Need some more ideas to think about, to get your head around the philosophy of the Tao, of Yin and Yang and all those other spiritual goodies that can make your life more unified and complete? Would you like some more ways to see how opposing elements actually can and do make up a unified One? Let’s make some more connections, then.
We can’t get any more polar opposites than straight lines and circles, can we? Often, Wing Chun is described as a linear system, because we emphasise protecting the centreline, because we use a straight vertical punch as our main weapon, because we always tell people one of the advantages we have against the opponent is that we want to keep the straight path between the opponent and us for ourselves, thereby forcing the opponent to take a curved, or longer, path to reach us. Straight lines abound in Wing Chun theory, with plenty of drills and exercises for us to understand and explore them through our training in the kwoon.
Yet, for as many places we drill and practice straight lines and linear expressions there are just as many circular concepts that we use for counters, deflections and redirections. It is often heard in Wing Chun circles (no pun intended here), “there is a counter for everything”. We’ll train a drill where A learns how to do something to B, after which B learns how to counter A’s intent, delivering a counter to the attack. A then learns how to counter B’s counter, and so on and on. When two well-trained Wing Chun exponents “play” Chi Sao (sticking hands) it’s a joy to watch as one move flows right into the next, time and time again as attacks are countered, counters are redirected and new attacks begun, that are then again countered and on it goes.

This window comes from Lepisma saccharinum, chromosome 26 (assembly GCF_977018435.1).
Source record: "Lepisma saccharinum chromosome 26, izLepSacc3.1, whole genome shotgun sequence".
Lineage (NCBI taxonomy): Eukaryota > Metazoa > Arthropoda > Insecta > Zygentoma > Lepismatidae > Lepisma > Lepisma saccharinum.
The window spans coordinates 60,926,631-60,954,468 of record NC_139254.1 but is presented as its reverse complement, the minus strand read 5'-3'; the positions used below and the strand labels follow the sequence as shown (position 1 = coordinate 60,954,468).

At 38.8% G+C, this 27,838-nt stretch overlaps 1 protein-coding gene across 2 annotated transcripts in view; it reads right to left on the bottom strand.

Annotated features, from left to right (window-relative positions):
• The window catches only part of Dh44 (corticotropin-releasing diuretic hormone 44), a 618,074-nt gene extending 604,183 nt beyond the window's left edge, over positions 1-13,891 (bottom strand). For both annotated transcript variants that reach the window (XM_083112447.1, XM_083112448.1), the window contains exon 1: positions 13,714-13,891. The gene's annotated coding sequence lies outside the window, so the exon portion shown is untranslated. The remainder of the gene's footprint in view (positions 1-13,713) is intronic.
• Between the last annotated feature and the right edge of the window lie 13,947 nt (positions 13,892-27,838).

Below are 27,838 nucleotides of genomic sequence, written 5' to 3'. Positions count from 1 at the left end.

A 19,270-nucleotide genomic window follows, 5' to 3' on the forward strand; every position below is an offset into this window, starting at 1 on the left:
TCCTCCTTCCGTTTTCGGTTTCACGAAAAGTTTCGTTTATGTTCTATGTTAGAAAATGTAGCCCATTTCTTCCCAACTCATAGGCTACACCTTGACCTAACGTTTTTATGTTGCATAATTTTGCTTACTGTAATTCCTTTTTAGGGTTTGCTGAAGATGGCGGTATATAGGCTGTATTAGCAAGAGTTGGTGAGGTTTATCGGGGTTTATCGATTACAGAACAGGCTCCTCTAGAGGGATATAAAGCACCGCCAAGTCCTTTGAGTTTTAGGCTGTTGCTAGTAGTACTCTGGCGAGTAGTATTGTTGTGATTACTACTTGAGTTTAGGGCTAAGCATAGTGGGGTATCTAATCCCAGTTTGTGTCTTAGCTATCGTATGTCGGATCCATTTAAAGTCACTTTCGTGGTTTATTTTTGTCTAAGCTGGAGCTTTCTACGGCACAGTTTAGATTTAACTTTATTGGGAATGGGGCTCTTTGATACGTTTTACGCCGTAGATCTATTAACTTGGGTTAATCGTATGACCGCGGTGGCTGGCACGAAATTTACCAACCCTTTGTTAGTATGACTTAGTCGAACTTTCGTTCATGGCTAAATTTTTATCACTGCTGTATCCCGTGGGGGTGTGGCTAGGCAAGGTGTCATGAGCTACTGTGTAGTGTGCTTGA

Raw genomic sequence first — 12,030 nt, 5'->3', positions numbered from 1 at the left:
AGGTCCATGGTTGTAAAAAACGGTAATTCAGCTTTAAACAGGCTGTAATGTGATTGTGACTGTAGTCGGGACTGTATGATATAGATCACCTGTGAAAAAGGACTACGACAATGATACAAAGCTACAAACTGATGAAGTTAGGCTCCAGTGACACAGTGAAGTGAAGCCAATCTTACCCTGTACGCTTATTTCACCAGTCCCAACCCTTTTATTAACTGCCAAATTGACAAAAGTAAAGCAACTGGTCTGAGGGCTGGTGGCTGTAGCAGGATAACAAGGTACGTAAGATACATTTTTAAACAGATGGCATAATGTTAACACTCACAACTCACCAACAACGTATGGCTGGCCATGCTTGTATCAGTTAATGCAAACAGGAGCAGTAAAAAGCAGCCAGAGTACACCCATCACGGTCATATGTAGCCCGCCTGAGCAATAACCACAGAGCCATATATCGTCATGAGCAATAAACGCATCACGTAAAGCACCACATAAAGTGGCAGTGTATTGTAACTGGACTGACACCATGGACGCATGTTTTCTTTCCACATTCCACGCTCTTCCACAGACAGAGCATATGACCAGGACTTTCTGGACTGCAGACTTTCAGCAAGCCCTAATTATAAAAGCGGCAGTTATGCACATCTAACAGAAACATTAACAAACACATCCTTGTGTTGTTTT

The objective here is not one of winning and losing, rather than of finding the balance between an opponent’s energies and forces and your own, from which openings and opportunities will present themselves to those who tune into the flow. We “play” Chi Sao to learn to keep flowing, to become like water, like the Tao, so that any opportunities that come from the flow can present themselves, but also so that we learn to understand the follies of trying to stop the flow. Stopping the flow here is meant when we have an OSF* (for those new to this discussion, please refer to Parallels, my blog entry on 28 April), and freeze up for even a millisecond, causing our muscles and our mind to lock up, allowing our training partner/opponent to set the trap. The “rewards” of such actions are usually a punch in the nose or a fat lip and sometimes a black eye.
The balance of the flow was interrupted, causing a disruption of harmony and guess what? One got overpowered and defeated by the other. Too many circles and not enough straight lines, or an over-reliance on linear responses and not enough circular energy; ‘good’ Chi Sao where things seem to flow, comes from achieving that balance between the straight lines and the circles. Let’s take an example from our training to see how this works.
A perfect place to start is with our ‘basic’ Daan Chi Sao (single-arm) drill. By its nature, this drill encapsulates the essence of balance, of Yin and Yang working together and many dismiss the great value that this ‘basic’ drill instils in us, emotionally, mentally and physically, underrating this exercise in favour of its more highly touted cousin, Seung Chi Sao (double-arm) and the games that come with it.